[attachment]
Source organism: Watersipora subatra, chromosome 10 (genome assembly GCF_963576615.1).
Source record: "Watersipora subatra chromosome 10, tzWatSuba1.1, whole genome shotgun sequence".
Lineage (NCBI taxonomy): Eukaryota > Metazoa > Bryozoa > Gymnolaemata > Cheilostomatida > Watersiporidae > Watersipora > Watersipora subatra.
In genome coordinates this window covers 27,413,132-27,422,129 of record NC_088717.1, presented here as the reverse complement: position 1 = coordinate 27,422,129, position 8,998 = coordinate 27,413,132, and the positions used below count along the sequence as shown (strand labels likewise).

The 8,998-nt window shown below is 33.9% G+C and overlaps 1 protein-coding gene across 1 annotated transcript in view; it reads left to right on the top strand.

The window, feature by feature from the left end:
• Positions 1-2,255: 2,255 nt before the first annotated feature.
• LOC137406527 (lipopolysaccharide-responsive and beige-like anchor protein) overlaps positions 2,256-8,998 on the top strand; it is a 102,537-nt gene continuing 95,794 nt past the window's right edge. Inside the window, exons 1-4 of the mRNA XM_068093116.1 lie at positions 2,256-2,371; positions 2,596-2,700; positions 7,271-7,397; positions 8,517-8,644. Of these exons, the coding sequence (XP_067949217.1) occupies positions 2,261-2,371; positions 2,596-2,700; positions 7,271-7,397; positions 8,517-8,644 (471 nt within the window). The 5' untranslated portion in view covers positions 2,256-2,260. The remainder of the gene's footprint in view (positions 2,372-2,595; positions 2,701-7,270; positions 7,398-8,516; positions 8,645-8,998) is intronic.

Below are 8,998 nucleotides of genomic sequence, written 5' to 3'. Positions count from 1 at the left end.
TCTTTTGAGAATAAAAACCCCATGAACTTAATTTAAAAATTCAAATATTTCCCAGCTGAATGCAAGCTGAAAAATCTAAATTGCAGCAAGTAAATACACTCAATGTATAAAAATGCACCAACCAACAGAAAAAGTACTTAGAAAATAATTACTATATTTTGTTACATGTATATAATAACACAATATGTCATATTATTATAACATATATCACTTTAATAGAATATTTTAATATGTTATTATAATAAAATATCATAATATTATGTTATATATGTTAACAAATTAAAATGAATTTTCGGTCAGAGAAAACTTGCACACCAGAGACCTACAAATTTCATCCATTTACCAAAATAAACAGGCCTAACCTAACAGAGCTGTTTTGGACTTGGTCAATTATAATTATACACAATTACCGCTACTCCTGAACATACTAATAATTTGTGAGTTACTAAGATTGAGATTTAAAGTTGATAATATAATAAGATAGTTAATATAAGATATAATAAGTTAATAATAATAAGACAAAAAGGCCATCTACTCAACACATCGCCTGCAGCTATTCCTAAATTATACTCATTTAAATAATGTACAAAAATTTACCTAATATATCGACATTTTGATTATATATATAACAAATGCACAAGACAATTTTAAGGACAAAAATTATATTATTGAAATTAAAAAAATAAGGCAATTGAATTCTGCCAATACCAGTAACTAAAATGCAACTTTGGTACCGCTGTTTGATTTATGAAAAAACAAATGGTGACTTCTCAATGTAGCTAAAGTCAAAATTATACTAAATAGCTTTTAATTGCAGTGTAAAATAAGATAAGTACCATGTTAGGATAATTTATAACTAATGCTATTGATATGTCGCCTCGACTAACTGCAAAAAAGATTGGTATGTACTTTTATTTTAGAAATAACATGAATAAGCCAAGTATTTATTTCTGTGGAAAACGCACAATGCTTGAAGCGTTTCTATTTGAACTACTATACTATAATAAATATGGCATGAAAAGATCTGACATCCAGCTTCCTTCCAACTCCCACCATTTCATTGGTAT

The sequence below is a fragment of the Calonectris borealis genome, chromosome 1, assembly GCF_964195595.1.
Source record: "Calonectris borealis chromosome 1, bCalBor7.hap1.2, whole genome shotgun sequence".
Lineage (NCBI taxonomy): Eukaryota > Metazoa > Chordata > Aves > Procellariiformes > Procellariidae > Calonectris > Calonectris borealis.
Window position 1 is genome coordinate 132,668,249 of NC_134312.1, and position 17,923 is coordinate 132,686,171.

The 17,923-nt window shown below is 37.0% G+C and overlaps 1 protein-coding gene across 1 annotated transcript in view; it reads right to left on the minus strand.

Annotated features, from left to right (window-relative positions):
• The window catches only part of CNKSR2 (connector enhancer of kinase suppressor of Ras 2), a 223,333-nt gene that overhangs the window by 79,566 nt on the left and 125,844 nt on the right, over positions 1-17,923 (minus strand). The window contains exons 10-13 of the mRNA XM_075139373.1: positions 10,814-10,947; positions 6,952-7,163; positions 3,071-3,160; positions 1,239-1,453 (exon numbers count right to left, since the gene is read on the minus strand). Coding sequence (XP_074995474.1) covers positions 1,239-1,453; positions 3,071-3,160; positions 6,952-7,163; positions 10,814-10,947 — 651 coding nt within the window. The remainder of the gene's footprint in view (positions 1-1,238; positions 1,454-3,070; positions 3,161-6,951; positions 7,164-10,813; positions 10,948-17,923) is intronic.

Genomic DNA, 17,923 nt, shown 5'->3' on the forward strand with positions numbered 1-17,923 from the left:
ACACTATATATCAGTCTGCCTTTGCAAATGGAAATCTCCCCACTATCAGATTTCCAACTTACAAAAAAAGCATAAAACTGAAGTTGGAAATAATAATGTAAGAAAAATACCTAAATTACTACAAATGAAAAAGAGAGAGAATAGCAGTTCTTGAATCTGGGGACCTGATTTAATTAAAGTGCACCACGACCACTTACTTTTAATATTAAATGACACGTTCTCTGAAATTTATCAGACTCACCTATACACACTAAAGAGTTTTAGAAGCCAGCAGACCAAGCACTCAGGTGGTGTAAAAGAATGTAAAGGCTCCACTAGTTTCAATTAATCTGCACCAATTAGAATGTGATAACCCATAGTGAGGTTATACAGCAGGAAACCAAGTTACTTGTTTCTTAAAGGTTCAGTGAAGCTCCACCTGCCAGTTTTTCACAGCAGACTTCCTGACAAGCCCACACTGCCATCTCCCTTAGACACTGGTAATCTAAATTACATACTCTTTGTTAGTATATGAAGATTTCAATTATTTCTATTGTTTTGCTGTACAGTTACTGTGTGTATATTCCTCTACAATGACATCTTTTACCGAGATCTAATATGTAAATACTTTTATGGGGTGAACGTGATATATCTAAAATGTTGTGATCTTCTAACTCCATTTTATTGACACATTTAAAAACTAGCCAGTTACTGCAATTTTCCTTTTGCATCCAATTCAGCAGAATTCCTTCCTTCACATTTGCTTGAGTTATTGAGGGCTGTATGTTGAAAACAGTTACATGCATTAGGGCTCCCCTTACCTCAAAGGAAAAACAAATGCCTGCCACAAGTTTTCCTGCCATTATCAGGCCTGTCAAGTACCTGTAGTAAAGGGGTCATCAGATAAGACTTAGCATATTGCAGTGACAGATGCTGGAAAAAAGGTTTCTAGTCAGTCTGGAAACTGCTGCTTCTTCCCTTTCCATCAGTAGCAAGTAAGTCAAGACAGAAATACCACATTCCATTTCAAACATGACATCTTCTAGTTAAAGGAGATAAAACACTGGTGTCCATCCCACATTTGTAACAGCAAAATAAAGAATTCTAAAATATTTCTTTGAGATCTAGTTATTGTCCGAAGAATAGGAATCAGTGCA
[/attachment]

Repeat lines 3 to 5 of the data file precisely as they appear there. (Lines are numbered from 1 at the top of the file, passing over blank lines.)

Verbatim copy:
Lineage (NCBI taxonomy): Eukaryota > Metazoa > Bryozoa > Gymnolaemata > Cheilostomatida > Watersiporidae > Watersipora > Watersipora subatra.
In genome coordinates this window covers 27,413,132-27,422,129 of record NC_088717.1, presented here as the reverse complement: position 1 = coordinate 27,422,129, position 8,998 = coordinate 27,413,132, and the positions used below count along the sequence as shown (strand labels likewise).

The 8,998-nt window shown below is 33.9% G+C and overlaps 1 protein-coding gene across 1 annotated transcript in view; it reads left to right on the top strand.